The guidebook also states 'A door built in the north wall of the nave was left open during a baptism to let out the evil spirits in the child, but, [sic] as this custom fell away during a less superstitious age most of the Devil's doors were blocked up.' I regard this statement with some scepticism. It is an interesting piece of (probably relatively recent) folklore, but should not be thought of as an historical fact.

Maybe the alleged devil's door is blocked up, but the main door is certainly wide open, as the photo at the top of the page reveals. If only all churches were this welcoming, and took such a pride in showing themselves off. Thank you, Pirton.


* Hertfordshire's other Norman crossings are in AnsteyHemel Hempstead and Weston.

** J L Pearson didn't have much luck in Hertfordshire. His one complete church in the county was Ayot St Peter, but this was damaged beyond repair by lightning in 1874. Then Pirton, on which he and his son worked on and off for nearly 40 years, was attacked by the Nazis. Apart from Pirton the only surviving church in which Pearson did any work is Westmill.



Chancel south




East window

Transept and tower


West window




South door


Saturday, 18 December 2021

Why do we step down into some churches dedicated to St John the Baptist?

Not 7 steps to Heaven, but 5 steps down into Hinxworth church, Herts

I recently posted about alleged 'devil's doors'. Another, but much less widely propagated, myth I've come across is stated on the website of St John the Baptist's church, Great Gaddesden, Herts: 'As you enter from the porch you step down into the church; this is often a feature of churches dedicated to St John the Baptist, as Jesus Christ stepped down into the River Jordan to be baptised.' The same claim is made on the website of Widford church, also in Herts.


Is there any contemporary (i.e. medieval) documentary evidence that any churches were ever deliberately built below ground level for this symbolic purpose? I’ve certainly never come across it, and I highly doubt that such evidence exists, or ever existed.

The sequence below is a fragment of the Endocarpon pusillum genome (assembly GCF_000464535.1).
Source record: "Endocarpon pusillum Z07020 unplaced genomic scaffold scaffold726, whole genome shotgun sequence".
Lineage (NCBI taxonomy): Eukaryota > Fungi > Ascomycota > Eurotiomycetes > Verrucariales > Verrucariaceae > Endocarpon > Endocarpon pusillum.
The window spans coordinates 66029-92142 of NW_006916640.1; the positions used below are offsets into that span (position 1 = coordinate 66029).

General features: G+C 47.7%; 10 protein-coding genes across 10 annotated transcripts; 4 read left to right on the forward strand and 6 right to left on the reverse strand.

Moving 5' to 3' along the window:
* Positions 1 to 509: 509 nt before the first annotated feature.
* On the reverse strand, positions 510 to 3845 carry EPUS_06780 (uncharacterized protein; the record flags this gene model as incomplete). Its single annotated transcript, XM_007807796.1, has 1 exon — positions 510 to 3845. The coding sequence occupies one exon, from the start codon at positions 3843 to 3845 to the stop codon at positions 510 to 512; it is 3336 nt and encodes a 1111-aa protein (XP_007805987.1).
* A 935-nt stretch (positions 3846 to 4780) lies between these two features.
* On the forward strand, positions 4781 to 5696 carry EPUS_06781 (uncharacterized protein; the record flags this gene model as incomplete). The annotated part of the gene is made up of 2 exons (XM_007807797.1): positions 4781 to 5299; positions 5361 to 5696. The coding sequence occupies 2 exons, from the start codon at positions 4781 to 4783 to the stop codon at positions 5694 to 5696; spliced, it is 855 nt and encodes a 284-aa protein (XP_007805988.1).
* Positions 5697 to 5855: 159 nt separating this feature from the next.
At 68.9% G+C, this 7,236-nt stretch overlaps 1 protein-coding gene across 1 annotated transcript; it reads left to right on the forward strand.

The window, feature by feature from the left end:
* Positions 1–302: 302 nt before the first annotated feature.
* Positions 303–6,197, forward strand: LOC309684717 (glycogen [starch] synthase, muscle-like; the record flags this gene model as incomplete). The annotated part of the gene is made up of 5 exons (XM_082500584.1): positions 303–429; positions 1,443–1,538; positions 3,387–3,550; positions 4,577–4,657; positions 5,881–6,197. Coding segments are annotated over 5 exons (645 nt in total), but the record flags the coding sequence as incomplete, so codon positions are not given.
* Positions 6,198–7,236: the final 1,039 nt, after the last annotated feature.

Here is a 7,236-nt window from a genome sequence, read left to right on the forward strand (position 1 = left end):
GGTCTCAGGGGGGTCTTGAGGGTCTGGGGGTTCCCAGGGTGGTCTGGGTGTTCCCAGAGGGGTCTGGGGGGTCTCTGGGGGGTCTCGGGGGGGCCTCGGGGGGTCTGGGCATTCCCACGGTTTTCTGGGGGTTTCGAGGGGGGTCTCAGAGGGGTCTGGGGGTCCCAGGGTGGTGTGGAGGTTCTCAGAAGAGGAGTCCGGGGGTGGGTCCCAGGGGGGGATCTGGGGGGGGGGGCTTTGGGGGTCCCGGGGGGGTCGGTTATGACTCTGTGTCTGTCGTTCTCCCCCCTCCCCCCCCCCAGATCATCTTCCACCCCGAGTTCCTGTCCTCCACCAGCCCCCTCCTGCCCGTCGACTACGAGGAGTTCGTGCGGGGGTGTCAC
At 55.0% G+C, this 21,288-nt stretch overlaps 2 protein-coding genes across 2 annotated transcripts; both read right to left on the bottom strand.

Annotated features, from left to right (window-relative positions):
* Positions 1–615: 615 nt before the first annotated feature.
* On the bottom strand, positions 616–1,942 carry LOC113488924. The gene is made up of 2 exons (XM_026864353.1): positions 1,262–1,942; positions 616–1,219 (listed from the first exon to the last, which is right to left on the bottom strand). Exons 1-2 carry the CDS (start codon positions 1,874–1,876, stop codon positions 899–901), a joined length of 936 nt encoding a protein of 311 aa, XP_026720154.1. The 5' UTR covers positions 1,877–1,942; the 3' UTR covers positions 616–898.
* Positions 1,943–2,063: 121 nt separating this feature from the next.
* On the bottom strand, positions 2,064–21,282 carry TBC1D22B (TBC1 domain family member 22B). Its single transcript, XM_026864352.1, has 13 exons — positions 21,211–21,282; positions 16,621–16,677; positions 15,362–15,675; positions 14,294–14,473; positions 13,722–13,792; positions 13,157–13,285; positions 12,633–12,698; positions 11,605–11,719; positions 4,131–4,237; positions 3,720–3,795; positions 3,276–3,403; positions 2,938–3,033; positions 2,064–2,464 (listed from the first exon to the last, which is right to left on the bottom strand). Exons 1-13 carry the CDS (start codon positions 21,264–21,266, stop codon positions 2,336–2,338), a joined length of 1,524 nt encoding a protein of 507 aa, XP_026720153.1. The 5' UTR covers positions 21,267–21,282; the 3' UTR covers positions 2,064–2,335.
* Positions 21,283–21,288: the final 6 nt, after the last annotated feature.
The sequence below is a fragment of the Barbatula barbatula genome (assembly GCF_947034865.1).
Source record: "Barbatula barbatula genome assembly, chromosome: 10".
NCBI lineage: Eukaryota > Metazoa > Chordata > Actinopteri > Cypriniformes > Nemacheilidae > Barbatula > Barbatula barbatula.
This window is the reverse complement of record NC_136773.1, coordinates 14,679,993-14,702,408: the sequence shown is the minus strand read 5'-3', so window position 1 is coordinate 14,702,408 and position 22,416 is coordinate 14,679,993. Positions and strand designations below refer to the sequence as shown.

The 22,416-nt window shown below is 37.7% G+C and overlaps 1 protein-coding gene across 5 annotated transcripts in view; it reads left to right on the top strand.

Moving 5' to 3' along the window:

To start with, building a church thus would be asking for trouble with damp and floods. Has anyone ever done a statistical survey of churches that you step down into, and counted what percentage of them are dedicated to St John the Baptist? I doubt this too, but I bet my complete set of Pevsners that if such a survey were to be conducted it would conclude that there is no relationship between dedication and depth.


The truth of course is simply that the ground tends to rise over the centuries and buildings consequently ‘sink’, and so it’s not at all rare to have to step down into them. This sometimes happens to churches dedicated to St J the B, and confirmation bias ensures that when it does some people ascribe a special meaning to it.


They would benefit from visiting Hinxworth church, also in Herts. It has no fewer than five steps down into it. It’s dedicated to St Nicholas.


Unlike the story of devil’s doors, which is certainly more than a hundred years old (and I’d guess older than that), this one seems to be of more recent origin. I’ve not come across it anywhere except in the two websites mentioned (though apparently Corstorphine Old Kirk in Edinburgh, which has the same dedication, makes the same claim). Are there any others? 


What are the origins of this story? I suppose it’s natural to think that if some elements of a church have symbolic or ritual significance (and they do, of course), then all the others must have too. This apophenic desire to create order and meaning where none exists is common; it partly explains why conspiracy theories are so rife, for example. I wonder if anyone’s ever made up a story to give religious meaning to, for example, why church tower buttresses can be either angled, setback, clasping or diagonal, or why there always seems to be a chipped vase on a windowsill somewhere?